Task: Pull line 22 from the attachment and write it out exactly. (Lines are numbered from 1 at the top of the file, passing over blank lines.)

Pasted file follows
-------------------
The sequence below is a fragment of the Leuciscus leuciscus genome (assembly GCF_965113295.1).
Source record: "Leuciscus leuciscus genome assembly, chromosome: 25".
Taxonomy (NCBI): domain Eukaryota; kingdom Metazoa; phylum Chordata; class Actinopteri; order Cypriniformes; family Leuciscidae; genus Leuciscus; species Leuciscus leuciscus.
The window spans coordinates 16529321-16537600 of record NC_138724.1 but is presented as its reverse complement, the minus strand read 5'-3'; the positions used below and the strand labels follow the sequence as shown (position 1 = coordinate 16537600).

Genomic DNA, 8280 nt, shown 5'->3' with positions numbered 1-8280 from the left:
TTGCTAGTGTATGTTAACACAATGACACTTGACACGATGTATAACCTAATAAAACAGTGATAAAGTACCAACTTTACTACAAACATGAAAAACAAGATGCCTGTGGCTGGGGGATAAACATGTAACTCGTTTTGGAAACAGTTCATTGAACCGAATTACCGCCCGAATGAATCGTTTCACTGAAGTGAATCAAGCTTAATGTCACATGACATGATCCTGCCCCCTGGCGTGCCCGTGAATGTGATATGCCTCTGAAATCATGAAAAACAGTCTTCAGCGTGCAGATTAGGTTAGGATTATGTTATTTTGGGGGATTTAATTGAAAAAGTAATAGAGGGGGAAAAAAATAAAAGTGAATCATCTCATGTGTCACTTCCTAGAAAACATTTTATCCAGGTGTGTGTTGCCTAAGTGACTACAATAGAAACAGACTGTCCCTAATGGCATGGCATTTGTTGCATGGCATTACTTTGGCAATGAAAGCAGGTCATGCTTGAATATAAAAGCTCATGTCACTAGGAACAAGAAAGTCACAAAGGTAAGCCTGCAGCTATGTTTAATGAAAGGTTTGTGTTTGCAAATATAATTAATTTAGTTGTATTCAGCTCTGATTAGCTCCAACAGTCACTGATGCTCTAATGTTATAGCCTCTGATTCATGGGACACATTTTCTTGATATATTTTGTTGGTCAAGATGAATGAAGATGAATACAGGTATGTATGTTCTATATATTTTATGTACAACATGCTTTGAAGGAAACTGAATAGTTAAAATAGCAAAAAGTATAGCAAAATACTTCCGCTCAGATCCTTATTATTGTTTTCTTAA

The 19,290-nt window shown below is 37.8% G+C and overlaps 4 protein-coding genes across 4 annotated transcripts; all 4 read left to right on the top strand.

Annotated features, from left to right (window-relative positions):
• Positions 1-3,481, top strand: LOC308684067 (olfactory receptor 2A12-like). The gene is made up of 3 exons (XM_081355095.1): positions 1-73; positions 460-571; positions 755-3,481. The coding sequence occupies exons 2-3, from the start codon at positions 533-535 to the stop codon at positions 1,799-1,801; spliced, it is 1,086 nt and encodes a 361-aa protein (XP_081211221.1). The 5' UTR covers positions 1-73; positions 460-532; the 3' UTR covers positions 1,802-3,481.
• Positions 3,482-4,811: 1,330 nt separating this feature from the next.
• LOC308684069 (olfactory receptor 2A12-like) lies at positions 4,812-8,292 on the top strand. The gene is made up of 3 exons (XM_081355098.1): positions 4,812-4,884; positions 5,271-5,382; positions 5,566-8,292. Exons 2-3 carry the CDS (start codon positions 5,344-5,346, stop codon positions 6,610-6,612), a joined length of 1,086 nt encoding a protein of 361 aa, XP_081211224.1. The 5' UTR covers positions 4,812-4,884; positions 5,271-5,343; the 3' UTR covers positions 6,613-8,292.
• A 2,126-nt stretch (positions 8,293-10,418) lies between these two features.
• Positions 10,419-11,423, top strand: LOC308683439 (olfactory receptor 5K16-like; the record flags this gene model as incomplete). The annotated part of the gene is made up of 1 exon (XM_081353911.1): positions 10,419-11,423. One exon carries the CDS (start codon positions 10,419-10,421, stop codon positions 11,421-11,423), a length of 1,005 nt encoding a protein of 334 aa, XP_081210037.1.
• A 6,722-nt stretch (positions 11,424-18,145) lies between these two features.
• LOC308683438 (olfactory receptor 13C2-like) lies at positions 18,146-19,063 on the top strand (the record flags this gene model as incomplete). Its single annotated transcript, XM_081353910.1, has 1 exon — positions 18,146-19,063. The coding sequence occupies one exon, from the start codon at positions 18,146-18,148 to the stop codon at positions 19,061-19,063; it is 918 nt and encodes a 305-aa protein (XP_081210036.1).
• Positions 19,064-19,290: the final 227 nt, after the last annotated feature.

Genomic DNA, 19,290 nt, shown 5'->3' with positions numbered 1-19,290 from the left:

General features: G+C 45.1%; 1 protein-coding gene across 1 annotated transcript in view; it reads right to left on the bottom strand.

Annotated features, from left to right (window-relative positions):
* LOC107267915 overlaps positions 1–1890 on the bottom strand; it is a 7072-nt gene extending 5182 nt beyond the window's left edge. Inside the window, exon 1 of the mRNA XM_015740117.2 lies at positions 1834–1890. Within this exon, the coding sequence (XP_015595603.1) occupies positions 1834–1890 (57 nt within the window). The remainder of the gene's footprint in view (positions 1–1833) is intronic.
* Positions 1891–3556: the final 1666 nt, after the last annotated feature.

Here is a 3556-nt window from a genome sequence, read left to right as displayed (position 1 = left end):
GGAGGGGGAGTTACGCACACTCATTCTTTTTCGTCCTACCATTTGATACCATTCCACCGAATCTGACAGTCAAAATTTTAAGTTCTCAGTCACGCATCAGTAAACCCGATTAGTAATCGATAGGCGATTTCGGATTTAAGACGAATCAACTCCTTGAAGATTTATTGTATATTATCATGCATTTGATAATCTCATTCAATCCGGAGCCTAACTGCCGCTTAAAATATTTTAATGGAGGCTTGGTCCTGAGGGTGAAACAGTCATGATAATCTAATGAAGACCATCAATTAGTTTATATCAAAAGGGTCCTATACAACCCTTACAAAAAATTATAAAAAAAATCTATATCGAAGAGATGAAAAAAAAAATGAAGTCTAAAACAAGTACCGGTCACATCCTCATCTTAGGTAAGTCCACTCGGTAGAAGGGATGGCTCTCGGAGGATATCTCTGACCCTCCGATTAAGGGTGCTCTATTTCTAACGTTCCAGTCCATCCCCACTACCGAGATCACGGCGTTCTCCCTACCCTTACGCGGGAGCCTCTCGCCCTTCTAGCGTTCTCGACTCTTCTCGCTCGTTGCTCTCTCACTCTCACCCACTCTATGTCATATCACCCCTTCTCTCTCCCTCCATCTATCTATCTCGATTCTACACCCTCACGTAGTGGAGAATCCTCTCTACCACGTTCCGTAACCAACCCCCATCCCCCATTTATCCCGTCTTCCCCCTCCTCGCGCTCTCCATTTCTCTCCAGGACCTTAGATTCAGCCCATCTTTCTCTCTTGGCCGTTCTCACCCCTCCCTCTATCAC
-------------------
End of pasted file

Here is a 3556-nt window from a genome sequence, read left to right as displayed (position 1 = left end):